Housing prices in Norway fell by 0.2% in June. In the last year, prices have increased by 10.1% in total.
Adjusted for seasonal variations, the prices increased by 0.2%, according to figures from Eiendom Norge. It took an average of 29 days to sell a home in Norway in June.
“House prices in Norway developed moderately in June, which is normal for the month. As it looks now, the peak in house prices was reached in March after the strong rise from the summer of 2020,” CEO Henning Lauridsen of Eiendom Norge stated.
He also expects moderate price development in the future.
After a sharp rise in prices over the past year, house prices leveled off this spring. In recent months, prices had fallen in Oslo, which previously had significantly stronger growth than the rest of the country.
Interest rate increase in the autumn
An interest rate increase is expected this autumn.
“The demand for housing has so far been far stronger than one might expect in a normal year. Norwegians are giving high priority to housing, the low interest rate level has stimulated the desire to buy, and the result is rapid sales and a record number of sales,” CEO Carl O. Geving of the Norwegian Real Estate Association noted.
Nordea states that many people want to get a cabin, which is typical for the season. But the buying pressure is extra great due to the low interest rate and the focus on domestic Norwegian holidays.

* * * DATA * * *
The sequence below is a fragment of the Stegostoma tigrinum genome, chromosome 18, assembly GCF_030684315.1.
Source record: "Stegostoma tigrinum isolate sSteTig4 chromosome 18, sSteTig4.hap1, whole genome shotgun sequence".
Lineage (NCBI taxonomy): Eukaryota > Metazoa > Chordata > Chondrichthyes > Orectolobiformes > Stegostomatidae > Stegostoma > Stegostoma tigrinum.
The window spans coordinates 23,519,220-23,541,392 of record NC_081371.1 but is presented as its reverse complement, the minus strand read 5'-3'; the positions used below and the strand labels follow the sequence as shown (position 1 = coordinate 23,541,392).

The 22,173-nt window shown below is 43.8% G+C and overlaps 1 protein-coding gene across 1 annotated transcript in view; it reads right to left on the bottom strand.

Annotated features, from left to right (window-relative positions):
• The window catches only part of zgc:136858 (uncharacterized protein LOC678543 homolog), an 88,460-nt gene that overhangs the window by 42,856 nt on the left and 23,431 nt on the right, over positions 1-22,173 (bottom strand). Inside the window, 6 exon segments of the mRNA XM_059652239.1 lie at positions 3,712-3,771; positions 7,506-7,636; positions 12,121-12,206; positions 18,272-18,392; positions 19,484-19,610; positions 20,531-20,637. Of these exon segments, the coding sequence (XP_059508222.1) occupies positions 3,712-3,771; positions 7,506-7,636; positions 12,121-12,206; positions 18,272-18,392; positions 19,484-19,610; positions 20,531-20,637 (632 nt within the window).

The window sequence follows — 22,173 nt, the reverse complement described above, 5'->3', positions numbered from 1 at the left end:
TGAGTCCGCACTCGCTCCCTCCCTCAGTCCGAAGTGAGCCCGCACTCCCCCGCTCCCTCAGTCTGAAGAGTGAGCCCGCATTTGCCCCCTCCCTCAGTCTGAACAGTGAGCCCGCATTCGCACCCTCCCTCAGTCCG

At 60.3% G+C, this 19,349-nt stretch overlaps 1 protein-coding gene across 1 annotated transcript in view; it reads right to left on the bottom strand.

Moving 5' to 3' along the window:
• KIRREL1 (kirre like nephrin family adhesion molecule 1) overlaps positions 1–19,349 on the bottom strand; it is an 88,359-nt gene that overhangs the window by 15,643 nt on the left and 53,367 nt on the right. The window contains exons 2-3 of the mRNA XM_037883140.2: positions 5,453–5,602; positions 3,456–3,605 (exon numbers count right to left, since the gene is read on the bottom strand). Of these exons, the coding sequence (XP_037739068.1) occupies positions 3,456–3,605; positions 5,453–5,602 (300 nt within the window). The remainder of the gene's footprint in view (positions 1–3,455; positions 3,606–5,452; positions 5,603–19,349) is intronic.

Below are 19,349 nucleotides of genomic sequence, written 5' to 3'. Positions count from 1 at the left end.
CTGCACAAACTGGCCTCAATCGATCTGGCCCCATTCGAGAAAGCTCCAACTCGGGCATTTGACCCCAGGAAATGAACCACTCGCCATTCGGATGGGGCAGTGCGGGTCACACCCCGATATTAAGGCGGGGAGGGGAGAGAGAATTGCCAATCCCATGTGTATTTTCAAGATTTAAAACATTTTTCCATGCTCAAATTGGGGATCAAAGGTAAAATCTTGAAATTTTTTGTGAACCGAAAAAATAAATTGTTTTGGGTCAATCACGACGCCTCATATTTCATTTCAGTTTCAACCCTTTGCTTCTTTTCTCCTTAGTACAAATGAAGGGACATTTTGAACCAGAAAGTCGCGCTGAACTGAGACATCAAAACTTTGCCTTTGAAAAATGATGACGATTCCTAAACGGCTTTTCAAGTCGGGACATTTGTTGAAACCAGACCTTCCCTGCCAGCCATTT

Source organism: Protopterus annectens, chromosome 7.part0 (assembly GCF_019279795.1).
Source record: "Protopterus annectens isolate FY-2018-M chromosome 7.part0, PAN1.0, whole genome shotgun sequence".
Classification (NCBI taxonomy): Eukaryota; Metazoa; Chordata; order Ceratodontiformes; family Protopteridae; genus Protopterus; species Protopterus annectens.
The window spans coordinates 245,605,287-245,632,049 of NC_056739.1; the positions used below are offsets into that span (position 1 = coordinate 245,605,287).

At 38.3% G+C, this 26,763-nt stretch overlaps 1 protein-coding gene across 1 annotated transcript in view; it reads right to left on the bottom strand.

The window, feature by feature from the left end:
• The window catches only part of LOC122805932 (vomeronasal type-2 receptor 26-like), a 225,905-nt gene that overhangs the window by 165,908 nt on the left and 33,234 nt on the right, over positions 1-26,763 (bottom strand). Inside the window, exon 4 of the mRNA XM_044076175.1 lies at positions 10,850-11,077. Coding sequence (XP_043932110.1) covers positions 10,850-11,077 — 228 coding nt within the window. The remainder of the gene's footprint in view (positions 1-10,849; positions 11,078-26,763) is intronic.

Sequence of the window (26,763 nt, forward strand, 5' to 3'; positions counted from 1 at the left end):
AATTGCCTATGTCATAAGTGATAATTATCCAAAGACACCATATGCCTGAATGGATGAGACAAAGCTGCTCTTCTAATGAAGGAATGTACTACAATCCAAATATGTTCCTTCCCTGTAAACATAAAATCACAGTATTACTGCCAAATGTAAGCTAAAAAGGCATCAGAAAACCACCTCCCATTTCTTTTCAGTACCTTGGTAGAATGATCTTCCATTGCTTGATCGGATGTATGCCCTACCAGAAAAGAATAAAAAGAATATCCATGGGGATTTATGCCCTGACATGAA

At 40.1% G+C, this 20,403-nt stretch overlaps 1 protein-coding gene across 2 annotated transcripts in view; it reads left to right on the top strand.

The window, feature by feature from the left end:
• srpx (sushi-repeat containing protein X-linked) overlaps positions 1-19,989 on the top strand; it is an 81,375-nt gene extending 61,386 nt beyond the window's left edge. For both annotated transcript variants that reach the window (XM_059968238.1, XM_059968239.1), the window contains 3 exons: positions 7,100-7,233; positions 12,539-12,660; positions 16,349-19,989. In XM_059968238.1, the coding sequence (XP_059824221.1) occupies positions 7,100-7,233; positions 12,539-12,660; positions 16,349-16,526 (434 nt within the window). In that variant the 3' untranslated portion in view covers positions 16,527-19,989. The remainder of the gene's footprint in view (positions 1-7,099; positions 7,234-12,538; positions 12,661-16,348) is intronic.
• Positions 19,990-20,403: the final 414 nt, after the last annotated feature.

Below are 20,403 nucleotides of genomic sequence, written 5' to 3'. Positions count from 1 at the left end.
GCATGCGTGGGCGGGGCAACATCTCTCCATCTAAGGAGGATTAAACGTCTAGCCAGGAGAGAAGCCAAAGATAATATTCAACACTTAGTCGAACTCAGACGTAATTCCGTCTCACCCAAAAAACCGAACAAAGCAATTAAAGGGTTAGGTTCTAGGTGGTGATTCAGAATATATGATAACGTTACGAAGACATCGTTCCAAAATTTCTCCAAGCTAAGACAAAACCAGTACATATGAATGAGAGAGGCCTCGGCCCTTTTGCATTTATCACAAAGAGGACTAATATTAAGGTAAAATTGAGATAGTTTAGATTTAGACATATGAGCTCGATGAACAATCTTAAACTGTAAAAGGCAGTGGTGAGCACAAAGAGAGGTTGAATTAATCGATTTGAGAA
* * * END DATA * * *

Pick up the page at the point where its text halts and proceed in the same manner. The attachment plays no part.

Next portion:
“House prices will probably remain more stable in the future, which is good. We believe that the strong growth has passed and that there will be a more even development in the future,” Randi Marjamaa, head of the retail market at Nordea Norway, stated.
Trondheim registers strongest annual growth
In June, 11,698 homes were sold in Norway, which is 5.5% more than in the corresponding month in 2020. A total of 11,848 homes were put up for sale in Norway in June, which is 7.9% more than in the same month last year.
House prices in Oslo fell by 0.4% in June, falling for the fourth month in a row. There was also a decline (-0.6%) in Bergen. However, there was a strong increase in Trondheim (+0.9%) and Stavanger (+0.9%).
Trondheim now has the strongest price growth in the last year, with 10.7%. It is stronger than Oslo (+10.3%), Stavanger (+10%), and Bergen (+8.7%).
Source: © NTB Scanpix / #Norway Today / #NorwayTodayFinance
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